Guess I'll know more by the end of the week!! Best of luck to you and your pup as well!
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  5. #5
    Join Date
    Jul. 26, 2001
    Location
    Toronto, Canada.
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    Default

    Just wondering if you had an ultrasound done? Not that its necessarily the next logical step, but we have seen quite a few cases present PU/PD that have atypical cushings. Its been the theme of the week



  6. #6
    Join Date
    May. 31, 2010
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    Tampa Bay Area
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    Default

    Oh, also meant to mention - I was able to save a lot of money on the meds by filling the rx at Walgreens. They have that Walgreens card you can get for $25 a year, and that saved me about $25-$30 off each refill. They let you get a card for your pet - it was a pharm tech who recommended it actually, after my vet recommended Walgreens to start with. So, another route to explore.

    My girl does daily walks too, no problem, though I try to go late in the day in summer. She also holds up just fine to two hours of dock diving in August, so they don't have to give up the fun stuff! She's 7, so officially a senior now, even though she tries to deny it.



  7. #7
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    Jul. 16, 2003
    Location
    Guthrie, OK
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    Default

    Vasopressin is really hard to get right now. Unless things have changed in the past week or so. Making DI a bit of trick to confirm, and treat.

    I had a DI kitty some years ago. A barn cat so it was a bit easier to deal with the urinating. I just made sure he always had access to water. Had another friend (non-DVM) that had a DI barn kitty too. Did the same thing.

    Of course for an inside dog the urinating is the logistical problem.

    Good luck. Tough problem.



  8. #8
    Join Date
    Apr. 19, 2011
    Location
    Madison, GA
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    Default

    Some apparently rare form of hereditary DI runs in my family. I say apparently rare because I never really researched it until 10 minutes ago and turns out it is pretty uncommon. My fiance and I are so lame that we call it "the Hype" as in HYPP (yeah, we're aweome) because it is a dominant gene and you either have it or you don't and if you do you can pass it. Anyways, I luckily do not have "the hype," like some of my other family members, but if dogs are anything like people it can be managed through medication.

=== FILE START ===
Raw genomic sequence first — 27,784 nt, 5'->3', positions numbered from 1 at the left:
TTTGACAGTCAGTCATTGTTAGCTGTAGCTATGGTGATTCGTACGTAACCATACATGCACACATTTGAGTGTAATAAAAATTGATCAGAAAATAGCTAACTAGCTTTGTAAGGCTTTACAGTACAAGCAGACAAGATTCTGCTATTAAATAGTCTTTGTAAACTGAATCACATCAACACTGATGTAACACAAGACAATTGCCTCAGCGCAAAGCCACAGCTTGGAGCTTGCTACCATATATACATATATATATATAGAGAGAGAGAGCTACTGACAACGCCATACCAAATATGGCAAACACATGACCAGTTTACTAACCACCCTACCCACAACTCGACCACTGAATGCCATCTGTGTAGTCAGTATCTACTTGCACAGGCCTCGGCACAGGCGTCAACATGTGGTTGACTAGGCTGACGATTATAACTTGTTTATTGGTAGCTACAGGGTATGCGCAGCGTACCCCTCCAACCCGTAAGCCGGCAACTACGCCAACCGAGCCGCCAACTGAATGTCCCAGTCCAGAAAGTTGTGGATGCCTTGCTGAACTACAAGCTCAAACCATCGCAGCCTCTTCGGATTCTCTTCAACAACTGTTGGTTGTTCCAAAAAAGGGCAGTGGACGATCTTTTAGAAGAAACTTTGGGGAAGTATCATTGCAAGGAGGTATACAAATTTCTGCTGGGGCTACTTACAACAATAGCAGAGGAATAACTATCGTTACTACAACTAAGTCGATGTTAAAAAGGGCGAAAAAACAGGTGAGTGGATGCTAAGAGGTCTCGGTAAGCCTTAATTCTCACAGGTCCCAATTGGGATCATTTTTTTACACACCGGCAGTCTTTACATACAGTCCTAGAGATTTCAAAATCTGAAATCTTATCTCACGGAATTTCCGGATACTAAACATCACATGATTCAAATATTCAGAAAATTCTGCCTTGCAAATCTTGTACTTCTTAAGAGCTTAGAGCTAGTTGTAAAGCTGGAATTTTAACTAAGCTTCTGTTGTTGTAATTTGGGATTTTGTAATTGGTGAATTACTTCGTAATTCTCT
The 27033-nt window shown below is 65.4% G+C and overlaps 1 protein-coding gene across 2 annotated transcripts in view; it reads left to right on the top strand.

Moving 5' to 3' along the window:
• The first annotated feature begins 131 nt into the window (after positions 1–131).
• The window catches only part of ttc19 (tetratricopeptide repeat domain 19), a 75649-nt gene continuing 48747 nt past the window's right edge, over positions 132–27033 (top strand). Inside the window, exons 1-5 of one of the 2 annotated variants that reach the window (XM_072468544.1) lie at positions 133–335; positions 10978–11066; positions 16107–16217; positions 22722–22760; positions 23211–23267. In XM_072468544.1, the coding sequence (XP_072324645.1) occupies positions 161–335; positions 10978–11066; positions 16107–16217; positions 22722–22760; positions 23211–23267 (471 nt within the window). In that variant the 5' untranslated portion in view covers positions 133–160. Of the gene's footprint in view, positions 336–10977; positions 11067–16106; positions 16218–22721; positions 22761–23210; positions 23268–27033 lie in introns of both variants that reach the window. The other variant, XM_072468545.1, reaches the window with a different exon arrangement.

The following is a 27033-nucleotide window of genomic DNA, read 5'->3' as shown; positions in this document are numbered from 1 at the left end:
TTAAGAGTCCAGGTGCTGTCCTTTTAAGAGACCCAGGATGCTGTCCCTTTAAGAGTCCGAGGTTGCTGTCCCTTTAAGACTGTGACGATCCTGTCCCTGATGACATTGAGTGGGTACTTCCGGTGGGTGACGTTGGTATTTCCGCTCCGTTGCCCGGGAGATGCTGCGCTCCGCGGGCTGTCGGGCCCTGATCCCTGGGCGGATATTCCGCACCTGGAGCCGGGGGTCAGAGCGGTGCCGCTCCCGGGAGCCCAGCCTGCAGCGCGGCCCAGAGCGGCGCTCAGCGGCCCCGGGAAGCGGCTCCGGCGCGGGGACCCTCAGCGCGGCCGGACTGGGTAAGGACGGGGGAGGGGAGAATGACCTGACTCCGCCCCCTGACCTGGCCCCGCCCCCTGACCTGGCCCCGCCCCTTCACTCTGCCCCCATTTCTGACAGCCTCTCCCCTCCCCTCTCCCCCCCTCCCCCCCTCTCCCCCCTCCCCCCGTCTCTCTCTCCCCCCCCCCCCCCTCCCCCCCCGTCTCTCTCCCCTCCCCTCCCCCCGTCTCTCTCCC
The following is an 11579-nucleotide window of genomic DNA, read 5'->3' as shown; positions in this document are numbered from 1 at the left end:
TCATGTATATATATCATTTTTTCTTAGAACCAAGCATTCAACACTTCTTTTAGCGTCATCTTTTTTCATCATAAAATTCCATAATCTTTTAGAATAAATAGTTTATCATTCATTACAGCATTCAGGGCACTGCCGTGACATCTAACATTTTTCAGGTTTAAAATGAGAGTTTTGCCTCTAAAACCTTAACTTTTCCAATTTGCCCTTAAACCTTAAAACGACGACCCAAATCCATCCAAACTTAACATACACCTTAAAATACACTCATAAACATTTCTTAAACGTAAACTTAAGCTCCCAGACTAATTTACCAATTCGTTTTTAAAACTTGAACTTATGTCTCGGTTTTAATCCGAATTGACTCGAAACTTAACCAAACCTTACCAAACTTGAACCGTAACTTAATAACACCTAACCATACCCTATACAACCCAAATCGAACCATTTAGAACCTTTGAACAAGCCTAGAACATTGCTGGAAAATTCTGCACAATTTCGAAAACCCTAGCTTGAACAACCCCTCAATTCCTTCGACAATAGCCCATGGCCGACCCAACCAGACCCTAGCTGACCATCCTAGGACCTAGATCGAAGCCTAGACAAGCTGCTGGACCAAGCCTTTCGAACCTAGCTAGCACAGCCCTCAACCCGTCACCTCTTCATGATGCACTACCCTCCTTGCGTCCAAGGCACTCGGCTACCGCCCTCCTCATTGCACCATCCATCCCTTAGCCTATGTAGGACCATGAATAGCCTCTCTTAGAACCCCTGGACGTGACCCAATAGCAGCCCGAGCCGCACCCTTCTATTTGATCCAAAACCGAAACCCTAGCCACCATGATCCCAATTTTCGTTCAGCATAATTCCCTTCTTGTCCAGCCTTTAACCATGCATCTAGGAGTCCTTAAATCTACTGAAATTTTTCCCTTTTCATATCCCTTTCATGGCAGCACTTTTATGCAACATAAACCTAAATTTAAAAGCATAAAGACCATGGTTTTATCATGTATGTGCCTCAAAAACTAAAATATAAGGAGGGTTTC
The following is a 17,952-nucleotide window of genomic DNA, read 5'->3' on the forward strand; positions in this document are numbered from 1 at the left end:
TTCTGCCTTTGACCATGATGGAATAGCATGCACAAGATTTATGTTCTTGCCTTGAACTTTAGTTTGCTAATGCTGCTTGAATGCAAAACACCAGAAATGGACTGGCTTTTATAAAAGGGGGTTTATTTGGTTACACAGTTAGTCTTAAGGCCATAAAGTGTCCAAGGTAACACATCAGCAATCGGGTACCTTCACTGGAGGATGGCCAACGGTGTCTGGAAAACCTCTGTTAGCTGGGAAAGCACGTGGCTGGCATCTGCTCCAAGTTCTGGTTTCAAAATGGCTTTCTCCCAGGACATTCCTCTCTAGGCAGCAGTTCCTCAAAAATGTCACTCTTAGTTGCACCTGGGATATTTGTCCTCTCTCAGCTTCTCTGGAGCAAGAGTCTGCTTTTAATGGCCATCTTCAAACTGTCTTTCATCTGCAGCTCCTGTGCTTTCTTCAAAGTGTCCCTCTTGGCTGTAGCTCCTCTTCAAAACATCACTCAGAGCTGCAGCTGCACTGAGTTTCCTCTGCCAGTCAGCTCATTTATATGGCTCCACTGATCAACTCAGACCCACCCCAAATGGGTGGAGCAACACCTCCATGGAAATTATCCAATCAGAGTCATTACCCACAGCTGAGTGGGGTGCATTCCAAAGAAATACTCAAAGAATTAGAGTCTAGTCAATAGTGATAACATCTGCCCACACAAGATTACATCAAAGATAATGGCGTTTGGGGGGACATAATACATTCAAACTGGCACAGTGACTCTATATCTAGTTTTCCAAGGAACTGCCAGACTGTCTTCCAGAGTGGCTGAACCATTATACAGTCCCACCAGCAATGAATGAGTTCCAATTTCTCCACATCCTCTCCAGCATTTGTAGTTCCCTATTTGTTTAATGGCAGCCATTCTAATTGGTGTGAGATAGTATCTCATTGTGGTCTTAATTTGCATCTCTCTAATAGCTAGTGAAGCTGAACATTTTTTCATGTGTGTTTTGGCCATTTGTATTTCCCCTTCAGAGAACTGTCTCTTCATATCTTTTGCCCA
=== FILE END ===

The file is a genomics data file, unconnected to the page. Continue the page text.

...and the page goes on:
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  9. #9
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    Dec. 20, 2003
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    Default

    Started Desmopressin Monday afternoon & saw immediate changes in drinking and urinating patterns within 12 hours. I'd been tracking overall water consumption of all 3 dogs over the weekend, and in the last 24 hours, their total consumption has decreased by over 50% (and we are going to attribute the majority of that to the D.I. dog who is now being treated).

    He seems happier without having a huge bulging bladder most of the day. I'm sure he's more comfortable without having to pee all the time and that's the main reason I chose to treat.

    We check urine again after 2 weeks of treatment and then try to find the lowest dosage possible from there.
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  10. #10
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    Oct. 28, 2007
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    NY
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    Default

    Have you considered those artificial grass pads for dogs, a pee-pad?
    At petco I saw litterboxes for dogs. That sounds like the humane way to go ( pun intended).



  11. #11
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    Default

    Chall...I'd discussed the 'potty patch' with some doggy friends of mine just last week. However, since he's responding so well to the treatment, it's quite simple, and he's no longer drinking and urinating like a fiend, it's a bit unnecessary at this point in time. It's definitely a good option, and one that I will consider again, if the need arises.
    Random horse pics http://www.flickr.com/photos/glfprncs/
    Talk to me about fitness or nutrition (I'm an A.C.E. Certified Personal Trainer)!
    My blog! http://personalsweatequity.blogspot.com/